Book Review: Outliers
Posted February 8, 2013on:
Like Gladwell’s other books, Blink and The Tipping Point, Outliers is a phenomenological analysis of a particular human experience. In The Tipping Point, it was the phenomena of sudden shifts in public opinion, popularity, and perception. In Blink, it was human ability to make accurate, instant decisions. Outliers looks at the phenomena of genius and success. What makes some individuals excel so far beyond the rest of their communities? What is unique about their individual selves or their communities that allows them such great success?
Outliers, again like Gladwell’s other books, has been wildly successful, and the ideas it contains well-circulated in the few years since the book was published. It has gained a wide audience among anxious and ambitious parents in the upper-middle class. Parents at my son’s preschool discussed the advantage of being born in January, and whether they should wait to start their children in elementary school to give them an advantage—all based on Gladwell’s chapter on the Matthew effect, looking at the impact of birth month on Canadian hockey players. A mom started her child’s violin lessons at age 3, based on Gladwell’s chapter on the 10,000 hour rule, in which expertise requires 10,000 hours of practice. The sooner you reach those hours, the more ready you are to seize an opportunity for your expertise to shine. Gladwell’s analysis of Christopher Langan has been seen as a cautionary tale for parents of young gifted children about the importance of parents in pushing them into success. Langan has an enormous IQ and little to show for it, compared to stars with lesser IQ. Gladwell argues that his lack of social and familial support have made it difficult for him to make use of the gift of his intellect.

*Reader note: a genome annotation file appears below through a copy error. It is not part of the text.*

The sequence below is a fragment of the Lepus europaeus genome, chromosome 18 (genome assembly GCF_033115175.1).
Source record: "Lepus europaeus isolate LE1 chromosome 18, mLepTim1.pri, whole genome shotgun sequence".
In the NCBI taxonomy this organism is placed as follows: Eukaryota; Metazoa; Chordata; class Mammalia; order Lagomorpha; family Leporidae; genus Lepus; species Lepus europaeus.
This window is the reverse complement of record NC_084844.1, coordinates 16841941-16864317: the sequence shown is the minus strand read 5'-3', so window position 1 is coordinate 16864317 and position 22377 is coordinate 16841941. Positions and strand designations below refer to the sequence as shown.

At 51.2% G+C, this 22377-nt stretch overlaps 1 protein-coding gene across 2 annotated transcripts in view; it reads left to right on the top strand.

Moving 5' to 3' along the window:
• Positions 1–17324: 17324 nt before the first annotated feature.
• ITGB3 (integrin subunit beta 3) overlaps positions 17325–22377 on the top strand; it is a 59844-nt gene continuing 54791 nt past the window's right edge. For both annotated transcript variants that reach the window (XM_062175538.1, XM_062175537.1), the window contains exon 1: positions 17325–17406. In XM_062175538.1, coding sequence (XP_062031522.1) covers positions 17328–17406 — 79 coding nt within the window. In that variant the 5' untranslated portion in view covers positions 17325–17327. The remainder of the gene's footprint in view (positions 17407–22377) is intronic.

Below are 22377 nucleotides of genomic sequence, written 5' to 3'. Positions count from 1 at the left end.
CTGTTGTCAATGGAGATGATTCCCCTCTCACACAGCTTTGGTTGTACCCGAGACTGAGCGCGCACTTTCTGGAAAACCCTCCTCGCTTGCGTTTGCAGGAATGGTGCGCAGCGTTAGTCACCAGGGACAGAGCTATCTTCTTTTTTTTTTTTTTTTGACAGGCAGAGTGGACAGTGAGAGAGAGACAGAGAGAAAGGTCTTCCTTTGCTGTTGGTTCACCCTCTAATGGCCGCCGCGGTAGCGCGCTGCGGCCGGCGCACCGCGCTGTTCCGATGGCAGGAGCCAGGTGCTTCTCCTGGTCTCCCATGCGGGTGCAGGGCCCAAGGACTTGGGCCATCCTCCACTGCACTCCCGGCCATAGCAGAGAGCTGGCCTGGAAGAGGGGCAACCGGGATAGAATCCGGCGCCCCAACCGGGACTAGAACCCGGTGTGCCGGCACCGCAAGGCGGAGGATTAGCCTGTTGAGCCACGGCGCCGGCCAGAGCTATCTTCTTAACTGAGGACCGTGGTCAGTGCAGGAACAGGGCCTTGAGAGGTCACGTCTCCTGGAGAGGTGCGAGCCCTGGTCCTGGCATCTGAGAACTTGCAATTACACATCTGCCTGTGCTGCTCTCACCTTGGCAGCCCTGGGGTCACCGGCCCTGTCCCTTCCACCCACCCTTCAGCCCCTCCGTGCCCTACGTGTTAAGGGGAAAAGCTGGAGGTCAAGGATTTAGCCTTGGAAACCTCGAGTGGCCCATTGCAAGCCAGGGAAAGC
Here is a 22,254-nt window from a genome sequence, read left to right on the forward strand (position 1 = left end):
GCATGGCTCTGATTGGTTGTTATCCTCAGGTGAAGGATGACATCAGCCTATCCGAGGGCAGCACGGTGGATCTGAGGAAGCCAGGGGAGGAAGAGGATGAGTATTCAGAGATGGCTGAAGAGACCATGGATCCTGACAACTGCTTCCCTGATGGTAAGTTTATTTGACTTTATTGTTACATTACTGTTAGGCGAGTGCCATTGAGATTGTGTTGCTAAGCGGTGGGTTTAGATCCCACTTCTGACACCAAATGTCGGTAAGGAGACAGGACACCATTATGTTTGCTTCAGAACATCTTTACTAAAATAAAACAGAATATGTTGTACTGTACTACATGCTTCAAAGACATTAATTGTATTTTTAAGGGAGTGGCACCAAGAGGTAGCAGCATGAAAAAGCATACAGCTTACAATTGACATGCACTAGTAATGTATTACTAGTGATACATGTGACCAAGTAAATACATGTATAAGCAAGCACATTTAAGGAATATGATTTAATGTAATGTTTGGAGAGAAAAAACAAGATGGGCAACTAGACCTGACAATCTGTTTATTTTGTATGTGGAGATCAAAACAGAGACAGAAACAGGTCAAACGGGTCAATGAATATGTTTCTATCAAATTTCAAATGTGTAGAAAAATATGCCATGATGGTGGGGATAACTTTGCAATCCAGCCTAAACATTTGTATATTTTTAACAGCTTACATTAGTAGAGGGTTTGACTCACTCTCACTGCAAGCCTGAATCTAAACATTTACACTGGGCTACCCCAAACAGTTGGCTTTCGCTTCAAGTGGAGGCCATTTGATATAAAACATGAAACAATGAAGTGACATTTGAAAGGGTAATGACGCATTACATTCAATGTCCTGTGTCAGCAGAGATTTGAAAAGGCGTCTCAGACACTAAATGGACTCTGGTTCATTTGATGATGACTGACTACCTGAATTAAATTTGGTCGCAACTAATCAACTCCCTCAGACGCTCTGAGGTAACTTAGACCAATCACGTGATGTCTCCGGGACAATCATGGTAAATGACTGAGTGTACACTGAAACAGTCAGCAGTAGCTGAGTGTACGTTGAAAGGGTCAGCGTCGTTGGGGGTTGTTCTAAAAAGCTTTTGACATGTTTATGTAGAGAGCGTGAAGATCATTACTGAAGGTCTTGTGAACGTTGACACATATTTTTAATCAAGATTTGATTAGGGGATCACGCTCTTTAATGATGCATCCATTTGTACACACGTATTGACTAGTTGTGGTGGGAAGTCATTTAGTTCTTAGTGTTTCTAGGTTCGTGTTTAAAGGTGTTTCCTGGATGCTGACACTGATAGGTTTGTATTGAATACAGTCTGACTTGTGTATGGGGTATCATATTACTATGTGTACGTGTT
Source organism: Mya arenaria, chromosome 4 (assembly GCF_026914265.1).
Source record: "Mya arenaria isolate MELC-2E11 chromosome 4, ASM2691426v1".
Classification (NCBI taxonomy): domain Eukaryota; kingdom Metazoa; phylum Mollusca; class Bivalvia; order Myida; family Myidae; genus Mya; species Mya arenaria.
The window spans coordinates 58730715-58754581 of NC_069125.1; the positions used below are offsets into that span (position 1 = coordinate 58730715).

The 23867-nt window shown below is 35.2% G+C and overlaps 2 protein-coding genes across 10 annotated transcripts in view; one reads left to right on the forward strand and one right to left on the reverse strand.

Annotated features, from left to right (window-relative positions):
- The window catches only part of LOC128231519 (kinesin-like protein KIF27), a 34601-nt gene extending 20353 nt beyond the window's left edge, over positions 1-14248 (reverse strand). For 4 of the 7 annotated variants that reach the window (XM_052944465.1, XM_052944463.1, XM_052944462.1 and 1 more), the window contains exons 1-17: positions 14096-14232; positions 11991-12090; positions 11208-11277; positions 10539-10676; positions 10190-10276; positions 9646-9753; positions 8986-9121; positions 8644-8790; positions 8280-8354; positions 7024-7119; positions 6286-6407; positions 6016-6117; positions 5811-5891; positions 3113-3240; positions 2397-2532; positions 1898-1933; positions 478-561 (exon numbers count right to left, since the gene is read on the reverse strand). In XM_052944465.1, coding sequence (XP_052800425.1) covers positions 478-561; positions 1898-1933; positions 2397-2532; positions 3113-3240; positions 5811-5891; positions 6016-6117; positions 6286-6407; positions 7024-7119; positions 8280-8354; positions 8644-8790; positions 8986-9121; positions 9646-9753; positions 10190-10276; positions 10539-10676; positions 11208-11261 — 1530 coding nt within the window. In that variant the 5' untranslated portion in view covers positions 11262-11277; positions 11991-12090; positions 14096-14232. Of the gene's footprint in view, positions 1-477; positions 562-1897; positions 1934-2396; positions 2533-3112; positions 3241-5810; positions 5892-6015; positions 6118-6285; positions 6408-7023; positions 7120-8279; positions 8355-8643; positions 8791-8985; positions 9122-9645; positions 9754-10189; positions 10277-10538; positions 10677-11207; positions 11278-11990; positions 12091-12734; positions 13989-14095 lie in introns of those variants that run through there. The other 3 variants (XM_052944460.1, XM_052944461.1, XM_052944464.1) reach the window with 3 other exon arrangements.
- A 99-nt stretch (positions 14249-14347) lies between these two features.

What I had not heard other people discuss are the later chapters, which explore the complex confluence of luck, cultural wisdom (or cultural blindness), natural ability, practice and grit that combine to make someone an outlier. His chapters on airline pilots’ communication styles, the cultivation of rice paddies and math skills, the success of Jewish lawyers and violence in Harlan, Kentucky point to things that are beyond our control—wider webs of social, linguistic and cultural patterns that shape us to be successful in some ways and not in others. These are the things that we cannot control, or at least not easily. These are the things that over-anxious, over-ambitious parents do not like to discuss.
Gladwell’s book shows that success in this life has no single cause. It is a coming together of luck, preparation, hard work, grit, social and cultural wisdom, and timing. Are there things we can do to be more successful or help our children be more successful? Of course. Can we create stunningly successful outliers? No–unless we happen to be at the right place at the right time.
I find Gladwell interesting, insightful and entertaining, and I recommend him to you in that spirit. If you are looking for self-help, parenting advice or secrets of the universe, look elsewhere.